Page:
Find a store

Select your preferred store for a more customised experience.

Loading stores…

Find a store

Save Cancel

Select your preferred store for a more customised experience.

Find a store

Save Cancel

Evolution of GAZOO Racing New Zealand

GAZOO-930x500 (1)


At Toyota locally and globally there has always been a spirit of motorsport running in the blood, and the now-expanding GAZOO Racing brand is providing a mechanism to express and share it through an exciting few additions. It’s important to understand the roots of GAZOO Racing and how it has infiltrated the Toyota brand today.

The Castrol Toyota Racing Series (TRS) was born in New Zealand in 2005. The New Zealand Grand Prix was picked up soon after and then Toyota locally developed the 2ZZ engine to run on E85 biofuel.

The inaugural TRS champion was Brent Collins and the goal of finding New Zealand’s next world champion was underway. In fact, nine out of the 10 winners in the first 10 years were from New Zealand.

In 2010 Toyota New Zealand added an international series. This was the time TRS transitioned from being local to having a more global formula.

2013 saw the introduction of the one-make Toyota 86 series, a domestic motorsport championship attracting many young drivers and seen as an important stepping stone to the TRS.

In 2015, and after 10 years with the FT-40s, the TRS introduced the FT-50, and the independently operated Kiwi Driver Fund was established to support Kiwi competitors.

In 2017 the whole operation was moved from Mt Richmond to the TOYOTA GAZOO Racing headquarters at Hampton Downs Motorsport Park, then at the beginning of 2020 Toyota continued the ongoing car development and reinvestment by introducing the new FT-60 single-seater. Sixteen seasons and a third iteration of the singleseater built on a strong alliance with Tatuus in Italy for the chassis and including the locally developed engines.

Fundamental to the ongoing success of the TRS series, and to stay relevant in global motorsport terms it is key to be able to continue to develop Kiwi drivers to take on the rest of the world. Finding New Zealand’s next world champion is the core purpose of the category, and given the achievements of many TRS graduates, to date, the Toyota Racing Series has been a success story.

Through the decades and 32 years of consecutive market leadership in some testing times, and through some tough and long model life-cycle changes, there was a danger that the Toyota products would be considered the best from a safety and reliability perspective, but would slowly move away from being desirable and aspirational.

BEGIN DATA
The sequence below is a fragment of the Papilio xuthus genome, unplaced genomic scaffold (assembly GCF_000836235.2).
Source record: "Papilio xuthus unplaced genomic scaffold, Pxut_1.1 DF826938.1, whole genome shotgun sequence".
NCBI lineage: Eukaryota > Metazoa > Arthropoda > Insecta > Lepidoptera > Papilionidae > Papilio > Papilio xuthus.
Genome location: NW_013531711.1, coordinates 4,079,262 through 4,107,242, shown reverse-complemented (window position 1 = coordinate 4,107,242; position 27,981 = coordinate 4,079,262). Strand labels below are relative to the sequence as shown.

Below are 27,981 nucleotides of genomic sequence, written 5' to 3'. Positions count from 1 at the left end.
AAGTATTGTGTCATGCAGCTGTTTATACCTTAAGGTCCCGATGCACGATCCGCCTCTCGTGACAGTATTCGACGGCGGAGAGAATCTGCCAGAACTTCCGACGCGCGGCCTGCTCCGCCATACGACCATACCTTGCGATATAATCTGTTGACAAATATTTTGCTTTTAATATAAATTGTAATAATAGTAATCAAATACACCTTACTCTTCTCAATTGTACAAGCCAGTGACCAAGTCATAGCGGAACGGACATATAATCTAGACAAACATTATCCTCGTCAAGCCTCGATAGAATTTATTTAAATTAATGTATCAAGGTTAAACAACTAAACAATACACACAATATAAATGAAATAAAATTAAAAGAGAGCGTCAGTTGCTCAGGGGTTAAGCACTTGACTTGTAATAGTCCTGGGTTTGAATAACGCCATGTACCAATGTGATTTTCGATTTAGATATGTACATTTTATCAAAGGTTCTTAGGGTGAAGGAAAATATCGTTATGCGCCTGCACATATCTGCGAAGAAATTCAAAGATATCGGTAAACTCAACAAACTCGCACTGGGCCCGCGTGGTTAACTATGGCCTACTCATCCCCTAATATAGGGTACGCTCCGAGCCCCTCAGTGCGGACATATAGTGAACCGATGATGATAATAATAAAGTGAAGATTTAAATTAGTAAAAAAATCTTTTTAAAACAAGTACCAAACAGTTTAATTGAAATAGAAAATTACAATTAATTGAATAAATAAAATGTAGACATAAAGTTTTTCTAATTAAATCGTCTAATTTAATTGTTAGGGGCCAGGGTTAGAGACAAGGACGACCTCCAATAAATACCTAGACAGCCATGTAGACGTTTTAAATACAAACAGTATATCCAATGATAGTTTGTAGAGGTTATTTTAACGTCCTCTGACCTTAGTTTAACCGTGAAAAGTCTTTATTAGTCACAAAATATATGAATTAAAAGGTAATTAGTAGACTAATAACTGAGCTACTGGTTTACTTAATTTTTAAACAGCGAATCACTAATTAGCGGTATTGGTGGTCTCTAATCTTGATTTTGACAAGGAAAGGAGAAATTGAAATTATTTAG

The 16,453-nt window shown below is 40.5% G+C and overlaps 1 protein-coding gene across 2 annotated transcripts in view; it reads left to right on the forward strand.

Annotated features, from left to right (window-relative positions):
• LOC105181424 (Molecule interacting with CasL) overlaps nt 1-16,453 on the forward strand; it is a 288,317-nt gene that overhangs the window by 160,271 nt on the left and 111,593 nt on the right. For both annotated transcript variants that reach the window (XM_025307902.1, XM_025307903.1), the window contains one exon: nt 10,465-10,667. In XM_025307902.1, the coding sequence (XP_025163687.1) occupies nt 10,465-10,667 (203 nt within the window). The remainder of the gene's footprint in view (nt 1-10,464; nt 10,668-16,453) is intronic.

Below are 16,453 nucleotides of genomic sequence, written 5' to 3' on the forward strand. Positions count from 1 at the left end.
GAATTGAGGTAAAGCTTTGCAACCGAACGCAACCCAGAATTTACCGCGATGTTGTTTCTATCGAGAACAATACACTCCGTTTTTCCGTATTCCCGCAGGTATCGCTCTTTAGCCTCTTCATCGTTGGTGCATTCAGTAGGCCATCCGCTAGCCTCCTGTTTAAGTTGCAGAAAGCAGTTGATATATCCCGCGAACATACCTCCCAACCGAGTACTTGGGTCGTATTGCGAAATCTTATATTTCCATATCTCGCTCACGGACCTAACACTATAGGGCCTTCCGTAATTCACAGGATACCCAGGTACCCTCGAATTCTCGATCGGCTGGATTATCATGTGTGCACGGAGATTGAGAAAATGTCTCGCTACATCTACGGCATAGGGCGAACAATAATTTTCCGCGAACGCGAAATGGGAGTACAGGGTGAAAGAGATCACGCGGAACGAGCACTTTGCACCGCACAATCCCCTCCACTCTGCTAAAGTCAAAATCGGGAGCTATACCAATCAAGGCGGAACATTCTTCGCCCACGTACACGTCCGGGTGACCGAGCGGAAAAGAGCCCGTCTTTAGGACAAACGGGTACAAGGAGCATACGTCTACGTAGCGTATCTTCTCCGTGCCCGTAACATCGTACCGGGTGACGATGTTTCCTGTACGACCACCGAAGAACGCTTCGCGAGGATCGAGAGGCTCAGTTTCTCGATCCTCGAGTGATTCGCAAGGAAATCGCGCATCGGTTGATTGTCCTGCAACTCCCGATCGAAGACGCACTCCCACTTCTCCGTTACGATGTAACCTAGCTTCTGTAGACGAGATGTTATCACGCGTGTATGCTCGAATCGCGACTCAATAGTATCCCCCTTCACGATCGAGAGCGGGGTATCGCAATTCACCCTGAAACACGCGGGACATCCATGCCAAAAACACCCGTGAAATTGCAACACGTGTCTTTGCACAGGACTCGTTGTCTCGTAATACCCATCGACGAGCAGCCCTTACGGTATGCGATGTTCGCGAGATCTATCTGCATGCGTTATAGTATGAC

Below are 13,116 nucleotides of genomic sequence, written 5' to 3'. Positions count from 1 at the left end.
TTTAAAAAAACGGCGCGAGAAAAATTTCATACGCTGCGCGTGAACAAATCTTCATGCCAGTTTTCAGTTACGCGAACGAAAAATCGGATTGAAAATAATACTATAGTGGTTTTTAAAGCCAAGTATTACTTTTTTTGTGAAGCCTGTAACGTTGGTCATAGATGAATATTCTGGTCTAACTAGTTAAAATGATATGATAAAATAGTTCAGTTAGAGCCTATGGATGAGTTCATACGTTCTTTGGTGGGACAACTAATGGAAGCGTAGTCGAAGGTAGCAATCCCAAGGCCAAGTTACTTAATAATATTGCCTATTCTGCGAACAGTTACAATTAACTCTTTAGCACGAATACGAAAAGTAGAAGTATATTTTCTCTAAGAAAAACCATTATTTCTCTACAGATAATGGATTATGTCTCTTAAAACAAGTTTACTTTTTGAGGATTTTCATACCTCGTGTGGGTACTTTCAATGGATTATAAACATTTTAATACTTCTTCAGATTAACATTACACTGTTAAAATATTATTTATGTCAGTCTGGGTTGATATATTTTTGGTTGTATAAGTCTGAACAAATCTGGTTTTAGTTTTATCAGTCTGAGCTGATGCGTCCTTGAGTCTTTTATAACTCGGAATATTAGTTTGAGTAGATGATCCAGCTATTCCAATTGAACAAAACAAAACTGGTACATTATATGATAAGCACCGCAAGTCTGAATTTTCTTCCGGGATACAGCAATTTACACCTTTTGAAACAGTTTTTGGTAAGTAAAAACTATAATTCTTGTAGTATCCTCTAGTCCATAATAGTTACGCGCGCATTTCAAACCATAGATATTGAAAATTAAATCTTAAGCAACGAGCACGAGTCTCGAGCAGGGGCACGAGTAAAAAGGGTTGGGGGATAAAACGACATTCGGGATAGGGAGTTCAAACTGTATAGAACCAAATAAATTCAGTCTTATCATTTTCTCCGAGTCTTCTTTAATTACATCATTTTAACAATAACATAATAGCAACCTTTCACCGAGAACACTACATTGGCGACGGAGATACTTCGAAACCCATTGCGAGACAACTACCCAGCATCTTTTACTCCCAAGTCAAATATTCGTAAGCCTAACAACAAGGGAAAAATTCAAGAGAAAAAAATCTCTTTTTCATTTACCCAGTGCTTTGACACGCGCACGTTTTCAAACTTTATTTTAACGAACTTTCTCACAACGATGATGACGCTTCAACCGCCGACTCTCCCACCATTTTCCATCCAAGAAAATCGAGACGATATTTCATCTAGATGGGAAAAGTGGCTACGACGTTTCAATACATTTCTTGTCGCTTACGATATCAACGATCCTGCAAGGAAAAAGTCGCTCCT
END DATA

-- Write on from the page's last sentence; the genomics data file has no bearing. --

TOYOTA GAZOO Racing New Zealand General Manager, Andrew Davis says, “We believe we have an exciting future ahead and it's a great time for us here in New Zealand with GAZOO Racing. 

"The background of the whole concept of GR has essentially been supported by Akio Toyoda. It makes a big difference when the CEO of the entire company is a massive car and Motorsport guy.

"Akio talks a lot about happiness and fun when it comes to driving motor vehicles, and Toyota and he often uses the term 'producing ever better cars' in reference to why GR exists.

TRS has gone to springboard some of our local drivers to the world stage.

“New Zealand’s own Brendon Hartley winning of Le Mans this year – this is his second time – and a hat trick for our FIA World Endurance Championship [WEC] car and Sébastian Buemi and Kazuki Nakajima. Brendon was the first race winner in a TRS car at the age of 15, at Timaru in 2005.

“The success of GR has continued into many other categories,” he says.

In 2017 Akio wanted to see Toyota back in the FIA World Rally Championship (WRC) following the success from the launch of the new WRC car in 2017. In 2018 the team won the manufacturer’s championship, and last year Ott Tanak won the championship.

“From the sands of the Dakar, WEC and WRC and huge achievements in Japan, there’s no denying the passion of all the GR teams around the globe. All distributors are sharing this passion with customers,” says Andrew.


The latest product, the GR Yaris, is a unique model that benefits from the design and engineering skills of TOYOTA GAZOO Racing and former world rally champion Tommi Mäkinen, Toyota’s motorsport advisor and partner in the WRC programme.

It follows the GR Supra as Toyota’s second global GR model. Every aspect of the car has been developed by Toyota with a performance focus. The cars are built at the Motomachi factory, which is dedicated to manufacturing GR sports cars. Instead of having a traditional conveyor system, the body and assembly lines comprise several different cells connected by autonomous vehicles. Many manual processes by a specialist team of skilled workers allow for the high-precision assembly of vehicle bodies with a rigidity that would be hard to achieve on standard production lines.

“Toyota has a long and successful history when it comes to performance vehicles.  Whilst it's been a long time between models, we're now getting back to our roots in a big way," says Andrew.

“GR Supra kicked this off for us last year, and there are more products being planned. However, GR Yaris is Toyota’s first genuine AWD sports car since the end of the production of the Celica GT-Four.”

Across two generations and three models, the Celica featured in Toyota’s most successful WRC campaigns, a golden age of rallying that brought the company 30 rally victories.

“The GR-S will add extra flair to the popular C-HR and other changes we've made to the C-HR range," says Andrew. 

More of the GR Brand will be unpacked next year.